The Corner

But It’s Just 19 Murders

The House Judiciary Committee has released a report on how many immigrants identified by the Secure Communuties fingerprint-matching system were released (i.e., not deported) after being arrested by local police, and how many went on to commit additional crimes. (The report is here and the Washington Times story is here.) According to the report, over a nearly three-year period, just in the jurisdictions using the Secure Communities system, almost 47,000 illegal aliens were arrested but released because ICE chose not to take them into custody. One out of six of them was re-arrested, most for trivial little things like DUI or drug offenses, so there’s nothing to worry about. Even the 19 murders, 3 attempted murders, and 142 sex crimes committed by these illegals whom ICE affirmatively chose to ignore isn’t such a big deal — after all, how many of those murders happened in Brentwood or the Upper West Side or Kalorama? None of Obama’s donors know anyone who was murdered by the illegals the police were forced to release by federal inaction.

The administration reaction, to Times reporter Steve Dinan, was the usual obfuscation:

Spokeswoman Barbara Gonzalez said that given limited resources, they have to pick and choose which aliens they go after.

“Because ICE is congressionally funded to remove a limited number of individuals each year, the agency prioritizes our enforcement efforts on individuals whose removal has the biggest impact on public safety, including immigrants convicted of crimes, violent criminals, felons, and repeat immigration law offenders,” she said.

Except that the administration refuses to ask Congress for more funds to increase deportations — funds that would be approved. So they’re intentionally setting the ceiling on how many people they can deport lower than necessary, and then pointing to that ceiling to justify the release of illegal aliens who go on to kill Americans.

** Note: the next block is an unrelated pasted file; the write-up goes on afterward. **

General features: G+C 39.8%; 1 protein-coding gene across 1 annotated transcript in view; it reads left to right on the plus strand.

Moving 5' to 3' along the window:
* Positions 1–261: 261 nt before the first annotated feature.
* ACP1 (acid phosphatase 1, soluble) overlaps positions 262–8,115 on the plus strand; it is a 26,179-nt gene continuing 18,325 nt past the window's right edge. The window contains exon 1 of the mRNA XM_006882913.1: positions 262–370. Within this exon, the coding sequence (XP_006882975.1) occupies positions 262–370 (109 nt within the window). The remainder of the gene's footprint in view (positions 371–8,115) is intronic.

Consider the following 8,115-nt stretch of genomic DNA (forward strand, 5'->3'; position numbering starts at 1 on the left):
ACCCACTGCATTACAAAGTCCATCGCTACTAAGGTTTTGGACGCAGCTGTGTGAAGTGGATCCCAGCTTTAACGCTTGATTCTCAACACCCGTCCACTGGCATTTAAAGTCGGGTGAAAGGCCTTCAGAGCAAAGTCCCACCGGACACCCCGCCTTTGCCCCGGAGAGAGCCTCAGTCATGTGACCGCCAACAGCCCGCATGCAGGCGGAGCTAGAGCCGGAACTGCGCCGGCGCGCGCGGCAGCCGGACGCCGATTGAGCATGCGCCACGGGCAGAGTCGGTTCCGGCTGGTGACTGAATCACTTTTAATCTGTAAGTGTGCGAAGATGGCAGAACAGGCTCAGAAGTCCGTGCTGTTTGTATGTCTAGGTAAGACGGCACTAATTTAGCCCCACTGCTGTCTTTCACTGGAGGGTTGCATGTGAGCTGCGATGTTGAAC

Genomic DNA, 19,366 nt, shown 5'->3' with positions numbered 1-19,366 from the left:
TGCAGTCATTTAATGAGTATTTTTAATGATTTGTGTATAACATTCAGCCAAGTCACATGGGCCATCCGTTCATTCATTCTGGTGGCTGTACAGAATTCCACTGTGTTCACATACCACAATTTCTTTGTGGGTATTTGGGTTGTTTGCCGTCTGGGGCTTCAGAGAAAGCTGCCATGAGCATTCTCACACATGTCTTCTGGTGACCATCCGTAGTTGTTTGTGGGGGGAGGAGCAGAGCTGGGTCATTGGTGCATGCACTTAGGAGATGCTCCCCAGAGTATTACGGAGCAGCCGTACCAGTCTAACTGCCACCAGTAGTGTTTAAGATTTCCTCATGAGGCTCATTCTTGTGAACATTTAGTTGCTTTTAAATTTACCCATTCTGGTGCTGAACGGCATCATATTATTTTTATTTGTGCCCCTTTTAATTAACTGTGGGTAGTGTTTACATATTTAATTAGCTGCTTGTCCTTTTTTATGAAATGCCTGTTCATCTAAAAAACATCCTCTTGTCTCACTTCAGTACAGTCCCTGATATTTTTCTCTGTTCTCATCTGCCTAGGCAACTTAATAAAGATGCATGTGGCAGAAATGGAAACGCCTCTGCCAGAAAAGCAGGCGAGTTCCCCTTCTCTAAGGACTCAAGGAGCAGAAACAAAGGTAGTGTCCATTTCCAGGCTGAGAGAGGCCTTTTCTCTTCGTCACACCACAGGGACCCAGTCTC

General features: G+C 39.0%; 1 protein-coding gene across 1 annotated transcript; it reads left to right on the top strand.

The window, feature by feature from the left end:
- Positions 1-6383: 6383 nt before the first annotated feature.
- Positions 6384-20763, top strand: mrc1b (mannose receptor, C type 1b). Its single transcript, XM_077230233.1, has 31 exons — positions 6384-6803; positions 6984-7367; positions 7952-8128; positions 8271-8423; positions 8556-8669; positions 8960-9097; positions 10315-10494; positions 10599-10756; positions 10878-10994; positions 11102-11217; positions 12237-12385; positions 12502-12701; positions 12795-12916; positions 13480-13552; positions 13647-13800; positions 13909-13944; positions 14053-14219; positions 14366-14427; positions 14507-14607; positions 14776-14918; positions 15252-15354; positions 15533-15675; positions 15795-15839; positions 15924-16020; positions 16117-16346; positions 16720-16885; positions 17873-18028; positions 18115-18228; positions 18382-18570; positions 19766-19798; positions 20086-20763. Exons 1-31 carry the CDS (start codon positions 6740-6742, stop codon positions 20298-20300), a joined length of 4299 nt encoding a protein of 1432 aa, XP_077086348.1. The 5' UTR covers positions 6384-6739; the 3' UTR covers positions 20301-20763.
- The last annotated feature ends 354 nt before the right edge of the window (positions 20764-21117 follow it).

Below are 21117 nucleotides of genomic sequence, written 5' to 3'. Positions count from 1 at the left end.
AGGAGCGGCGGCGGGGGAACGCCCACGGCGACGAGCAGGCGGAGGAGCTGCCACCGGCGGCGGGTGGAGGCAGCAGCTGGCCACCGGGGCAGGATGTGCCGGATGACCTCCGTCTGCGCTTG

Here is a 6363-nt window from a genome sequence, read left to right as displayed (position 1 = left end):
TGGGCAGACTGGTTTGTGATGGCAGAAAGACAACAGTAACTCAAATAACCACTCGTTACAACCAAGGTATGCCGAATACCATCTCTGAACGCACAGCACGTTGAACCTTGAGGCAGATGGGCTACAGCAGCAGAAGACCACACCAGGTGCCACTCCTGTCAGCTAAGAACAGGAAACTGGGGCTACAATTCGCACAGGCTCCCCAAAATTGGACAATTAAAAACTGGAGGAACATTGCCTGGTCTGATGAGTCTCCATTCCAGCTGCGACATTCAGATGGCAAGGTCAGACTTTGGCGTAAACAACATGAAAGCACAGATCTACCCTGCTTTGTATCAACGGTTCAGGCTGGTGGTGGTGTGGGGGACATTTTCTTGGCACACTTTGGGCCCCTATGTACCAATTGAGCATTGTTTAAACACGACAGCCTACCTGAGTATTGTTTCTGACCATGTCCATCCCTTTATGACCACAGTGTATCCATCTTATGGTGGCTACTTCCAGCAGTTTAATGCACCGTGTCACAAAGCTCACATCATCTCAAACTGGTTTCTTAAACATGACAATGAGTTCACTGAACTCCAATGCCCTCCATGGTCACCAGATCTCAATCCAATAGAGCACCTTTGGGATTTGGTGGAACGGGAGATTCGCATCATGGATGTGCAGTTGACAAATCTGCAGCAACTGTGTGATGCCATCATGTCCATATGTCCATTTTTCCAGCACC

If this keeps up, even I might start missing the Bush administration.

Mark Krikorian, a nationally recognized expert on immigration issues, has served as Executive Director of the Center for Immigration Studies (CIS) since 1995.

Most Popular

U.S.

Men Literally Died for That Flag, You Idiots

The American flag’s place in our culture is beginning to look less unassailable. The symbol itself is under attack, as we’ve seen with Nike dumping a shoe design featuring an early American flag, Megan Rapinoe defending her national-anthem protests (she says she will never sing the song again), and ... Read More
Books

The Plot against Kavanaugh

Justice on Trial, by Mollie Hemingway and Carrie Severino (Regnery,  256 pp., $28.99) The nomination and confirmation of Brett Kavanaugh to the Supreme Court was the political event of 2018, though not for the reasons anyone expected. All High Court confirmations these days are fraught with emotion and tumult ... Read More
Politics & Policy

He Just Can’t Help Himself

By Saturday, the long-simmering fight between Nancy Pelosi and her allies on one side and the “squad” associated with Alexandria Ocasio-Cortez on the other had risen to an angrier and more destructive level at the Netroots Nation conference. Representative Ayanna Pressley, an African-American Massachusetts ... Read More
Politics & Policy

Ilhan Omar Is Completely Assimilated

Beto O’Rourke, the losing Texas Senate candidate who bootstrapped his way into becoming a losing presidential candidate, had a message for refugees who had come to America: Your new country is a hellhole. The former congressman told a roundtable of refugees and immigrants in Nashville, Tenn., last week: ... Read More
White House

On Gratitude and Immigration

Like both Rich and David, I consider it flatly inappropriate for the president of the United States to be telling Americans -- rhetorically or otherwise -- to “go back where you came from.” In consequence, you will find no defense of the president from me, either. What Trump tweeted over the weekend was ... Read More
Sports

We All Wanted to Love the Women’s Soccer Team

For the first time in my life, I did not root for an American team. Whatever the sport, I have always rooted American. And if those who called in to my radio show were representative of my audience, many millions of Americans made the same sad choice. It takes a lot for people like me not to root for an ... Read More
Education

Gender Dissenter Gets Fired

Allan M. Josephson is a distinguished psychiatrist who, since 2003, has transformed the division of child and adolescent psychiatry and psychology at the University of Louisville from a struggling department to a nationally acclaimed program. In the fall of 2017 he appeared on a panel at the Heritage Foundation ... Read More